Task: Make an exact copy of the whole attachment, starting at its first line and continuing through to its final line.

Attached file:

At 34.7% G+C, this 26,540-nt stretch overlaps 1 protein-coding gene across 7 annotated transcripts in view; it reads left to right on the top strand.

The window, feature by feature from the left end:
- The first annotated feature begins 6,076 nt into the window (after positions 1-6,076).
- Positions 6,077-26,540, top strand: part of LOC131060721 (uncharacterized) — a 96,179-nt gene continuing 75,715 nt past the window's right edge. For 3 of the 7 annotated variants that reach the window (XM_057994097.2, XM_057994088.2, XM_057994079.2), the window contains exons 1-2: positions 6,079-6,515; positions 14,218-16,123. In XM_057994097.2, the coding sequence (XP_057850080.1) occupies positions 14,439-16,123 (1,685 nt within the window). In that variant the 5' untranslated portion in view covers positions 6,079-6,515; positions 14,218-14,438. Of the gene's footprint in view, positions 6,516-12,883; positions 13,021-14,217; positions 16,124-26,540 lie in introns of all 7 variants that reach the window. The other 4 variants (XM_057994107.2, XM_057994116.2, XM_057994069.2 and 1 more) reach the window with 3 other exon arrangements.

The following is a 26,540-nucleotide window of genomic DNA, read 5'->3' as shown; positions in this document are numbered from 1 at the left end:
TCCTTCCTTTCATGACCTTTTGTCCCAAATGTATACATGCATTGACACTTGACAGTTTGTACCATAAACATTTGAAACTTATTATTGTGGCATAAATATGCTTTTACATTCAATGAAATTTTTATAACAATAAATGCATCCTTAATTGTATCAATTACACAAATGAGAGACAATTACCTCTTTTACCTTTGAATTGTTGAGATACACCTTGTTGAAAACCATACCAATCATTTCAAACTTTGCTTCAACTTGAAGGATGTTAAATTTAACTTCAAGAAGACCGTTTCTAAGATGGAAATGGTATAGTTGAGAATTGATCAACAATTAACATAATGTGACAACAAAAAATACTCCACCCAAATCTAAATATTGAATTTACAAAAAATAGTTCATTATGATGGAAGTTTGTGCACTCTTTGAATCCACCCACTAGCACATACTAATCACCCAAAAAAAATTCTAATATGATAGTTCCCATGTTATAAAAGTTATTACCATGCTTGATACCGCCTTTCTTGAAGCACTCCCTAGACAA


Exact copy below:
At 34.7% G+C, this 26,540-nt stretch overlaps 1 protein-coding gene across 7 annotated transcripts in view; it reads left to right on the top strand.

The window, feature by feature from the left end:
- The first annotated feature begins 6,076 nt into the window (after positions 1-6,076).
- Positions 6,077-26,540, top strand: part of LOC131060721 (uncharacterized) — a 96,179-nt gene continuing 75,715 nt past the window's right edge. For 3 of the 7 annotated variants that reach the window (XM_057994097.2, XM_057994088.2, XM_057994079.2), the window contains exons 1-2: positions 6,079-6,515; positions 14,218-16,123. In XM_057994097.2, the coding sequence (XP_057850080.1) occupies positions 14,439-16,123 (1,685 nt within the window). In that variant the 5' untranslated portion in view covers positions 6,079-6,515; positions 14,218-14,438. Of the gene's footprint in view, positions 6,516-12,883; positions 13,021-14,217; positions 16,124-26,540 lie in introns of all 7 variants that reach the window. The other 4 variants (XM_057994107.2, XM_057994116.2, XM_057994069.2 and 1 more) reach the window with 3 other exon arrangements.

The following is a 26,540-nucleotide window of genomic DNA, read 5'->3' as shown; positions in this document are numbered from 1 at the left end:
TCCTTCCTTTCATGACCTTTTGTCCCAAATGTATACATGCATTGACACTTGACAGTTTGTACCATAAACATTTGAAACTTATTATTGTGGCATAAATATGCTTTTACATTCAATGAAATTTTTATAACAATAAATGCATCCTTAATTGTATCAATTACACAAATGAGAGACAATTACCTCTTTTACCTTTGAATTGTTGAGATACACCTTGTTGAAAACCATACCAATCATTTCAAACTTTGCTTCAACTTGAAGGATGTTAAATTTAACTTCAAGAAGACCGTTTCTAAGATGGAAATGGTATAGTTGAGAATTGATCAACAATTAACATAATGTGACAACAAAAAATACTCCACCCAAATCTAAATATTGAATTTACAAAAAATAGTTCATTATGATGGAAGTTTGTGCACTCTTTGAATCCACCCACTAGCACATACTAATCACCCAAAAAAAATTCTAATATGATAGTTCCCATGTTATAAAAGTTATTACCATGCTTGATACCGCCTTTCTTGAAGCACTCCCTAGACAA